La Braccesca, Santa Pia Vino Nobile di Montepulciano Riserva 2015

La Braccesca

2015
Vino Nobile di Montepulciano

Santa Pia is produced from a 15-hectare (37 acres) vineyard in an area called Santa Pia, located on the ridges just below the town of Montepulciano. This particular area has sandy loamy soils rich in rocky deposits that allow the Antinori’s to create an elegant yet traditional expression of the Sangiovese grape that reflects the characteristics of this historic winemaking area. The first vintage to be produced was 2001.

The 2015 Santa Pia shows an intense ruby red color. The nose is dominated by fragrant notes of ripe cherries and red berry fruit, which well balance the hints of vanilla and spices which are accompanied by a highly pleasurable crispness. The palate is savory, ample and enveloping, and endowed with silky and vibrant tannins and a long and persistent finish and aftertaste.

Producer
Variety
Sangiovese
Reviews

James Suckling 94 Points, Robert Parker 92 Points

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£37.50

Ratings

94 Points James Suckling

92 Points Robert Parker

Tuscany

Tuscany

One of Italy’s most preferred by wine connoisseurs, the region of Tuscany is probably only rivalled for its prestige by Piedmont, in the north. Tuscany contains a number of very fine DOC and DOCG appellations within its geographical borders, and is also home to the Super Tuscans. By far the most relevant Tuscan appellation is Chianti Classico, where some incredible wines that compete at the highest level are produced. Many of these amazing Chiantis will age for over twenty years. Chianti shares Tuscany with Brunello di Montalcino DOCG and Vino Nobile di Montepulciano DOCG, both of which produce wines of great quality. Brunello is a local variety of the Sangiovese grape. The warm temperatures coming off the coast, combined with the cool breezes from the hills, create a multitude of microclimates.

DOCG and DOC

IGT: Toscana; Colli della Toscana Centrale; Vermentino di Toscana

DOC: Barco Reale di Carmignano; Bolgheri; Chianti; Elba; Maremma Toscana; Rosso di Montalcino; Val d’Arno di Sopra DOC;Vin Santo del Chianti; Vin Santo del Carmignano

DOCG:Brunello di Montalcino; Chianti Classico; Chianti Classico Riserva; Carmignano; Morellino di Scansano; Vernaccia di San Gimignano; Vino Nobile di Montepulciano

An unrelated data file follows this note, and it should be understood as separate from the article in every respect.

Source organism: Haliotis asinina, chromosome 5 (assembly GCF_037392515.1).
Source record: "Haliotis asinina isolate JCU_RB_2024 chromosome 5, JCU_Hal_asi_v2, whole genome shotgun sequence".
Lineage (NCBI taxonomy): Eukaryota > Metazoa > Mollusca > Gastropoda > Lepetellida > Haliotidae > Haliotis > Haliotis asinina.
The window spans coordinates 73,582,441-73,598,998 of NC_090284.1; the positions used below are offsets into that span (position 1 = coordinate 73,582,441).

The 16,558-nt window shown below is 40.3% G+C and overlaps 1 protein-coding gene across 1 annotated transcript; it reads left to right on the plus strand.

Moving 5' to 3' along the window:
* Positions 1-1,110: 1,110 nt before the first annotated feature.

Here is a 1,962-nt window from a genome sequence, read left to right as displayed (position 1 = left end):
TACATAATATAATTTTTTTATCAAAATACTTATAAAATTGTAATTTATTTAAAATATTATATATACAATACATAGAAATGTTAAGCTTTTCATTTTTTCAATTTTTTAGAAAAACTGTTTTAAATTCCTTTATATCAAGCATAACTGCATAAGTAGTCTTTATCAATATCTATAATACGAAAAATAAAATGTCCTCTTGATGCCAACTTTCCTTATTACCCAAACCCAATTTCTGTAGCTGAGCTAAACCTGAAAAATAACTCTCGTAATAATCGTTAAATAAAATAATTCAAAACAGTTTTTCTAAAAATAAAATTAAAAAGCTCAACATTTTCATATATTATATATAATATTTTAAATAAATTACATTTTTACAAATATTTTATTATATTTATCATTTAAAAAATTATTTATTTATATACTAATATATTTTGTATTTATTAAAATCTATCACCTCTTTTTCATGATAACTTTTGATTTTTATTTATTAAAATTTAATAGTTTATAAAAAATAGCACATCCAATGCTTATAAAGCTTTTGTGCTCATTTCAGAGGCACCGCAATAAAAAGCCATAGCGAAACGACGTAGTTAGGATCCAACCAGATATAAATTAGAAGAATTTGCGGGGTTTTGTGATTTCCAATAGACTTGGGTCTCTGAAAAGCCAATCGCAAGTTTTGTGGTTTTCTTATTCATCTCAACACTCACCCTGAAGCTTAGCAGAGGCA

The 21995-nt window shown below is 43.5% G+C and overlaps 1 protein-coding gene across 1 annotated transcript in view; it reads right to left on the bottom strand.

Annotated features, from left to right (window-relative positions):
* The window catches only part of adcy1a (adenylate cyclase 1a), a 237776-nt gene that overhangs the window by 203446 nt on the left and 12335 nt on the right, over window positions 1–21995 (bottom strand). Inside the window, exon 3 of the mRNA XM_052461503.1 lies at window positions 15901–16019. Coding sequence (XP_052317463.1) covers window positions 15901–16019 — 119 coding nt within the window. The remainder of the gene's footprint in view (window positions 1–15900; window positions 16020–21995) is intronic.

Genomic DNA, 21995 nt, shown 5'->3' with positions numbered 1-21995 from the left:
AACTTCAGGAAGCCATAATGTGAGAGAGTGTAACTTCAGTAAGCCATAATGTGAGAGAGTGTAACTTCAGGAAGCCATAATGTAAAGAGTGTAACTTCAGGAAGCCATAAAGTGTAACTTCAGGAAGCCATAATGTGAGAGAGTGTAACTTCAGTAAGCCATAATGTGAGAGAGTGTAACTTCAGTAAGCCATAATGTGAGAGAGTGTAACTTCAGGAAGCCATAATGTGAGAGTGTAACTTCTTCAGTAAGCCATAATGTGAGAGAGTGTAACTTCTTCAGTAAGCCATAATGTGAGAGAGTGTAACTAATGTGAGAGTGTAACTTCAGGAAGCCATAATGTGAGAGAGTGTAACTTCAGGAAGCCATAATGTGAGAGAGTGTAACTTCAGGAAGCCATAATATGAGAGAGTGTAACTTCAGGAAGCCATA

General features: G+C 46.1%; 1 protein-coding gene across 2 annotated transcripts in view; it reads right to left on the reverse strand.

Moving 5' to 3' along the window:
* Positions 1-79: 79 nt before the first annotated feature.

Tuscany accounts for over thirty DOC and half a dozen of DOCG wines. In addition to the great, well-known and appreciated reds, the local production includes a few distinguishable whites, the most notable among them being, without doubt, the Vernaccia di San Gimignano. Other delicious whites include the Bianco d'Elba, Bianco di Bolgheri, Vermentino and Bianco di Pitigliano.

Grape varieties

One of the most well known is Sangiovese the mainstay in all but one of Tuscany's seven red-wine DOCGs. In Montalcino it goes by the name Brunello, hence the name Brunello di Montalcino; in Vino Nobile di Montepulciano it is locally known as Prugnolo Gentile. Chianti, famed the world over, also features Sangiovese, as well as permitting the addition of small amounts of Canaiolo and Colorino, and international gems Cabernet Sauvignon and Merlot. As well as being famed for its reds, Tuscany produces some distinguished whites, one of which has achieved DOCG status: Vernaccia di San Gimignano.

Vino Nobile di Montepulciano

Vino Nobile di Montepulciano

Vino Nobile di Montepulciano is one of several classic Tuscan red wines based on the Sangiovese grape variety. It comes from the vineyards that surround Montepulciano, a picturesque hill town 40 kilometers (25 miles) southeast of Siena, southeastern Tuscany. The area is made up of slopes reaching 250 to 600 meters (820-1968ft) in altitude, located between two rivers, the Ocria and the Chiana.

Sangiovese (known locally as Prugnolo Gentile), must make up at least 70 percent of the final wine. Other local varieties permitted in the province of Siena may account for 30 percent; up to 5 percent may be white varieties such as Malvasia. The supporting red grapes include Canaiolo and the little known Mammolo.
The aging period for any Vino Nobile di Montepulciano is a minimum of 24 months (36 months for the riserva wines), of which at least 12 months must be spent in oak barrels. Oak barrels are traditionally used here not so much for their flavor as for the slow, controlled maturation they provide. Local winemakers long used large Italian botti, (with less surface area in relation to volume) rather than the smaller French barriques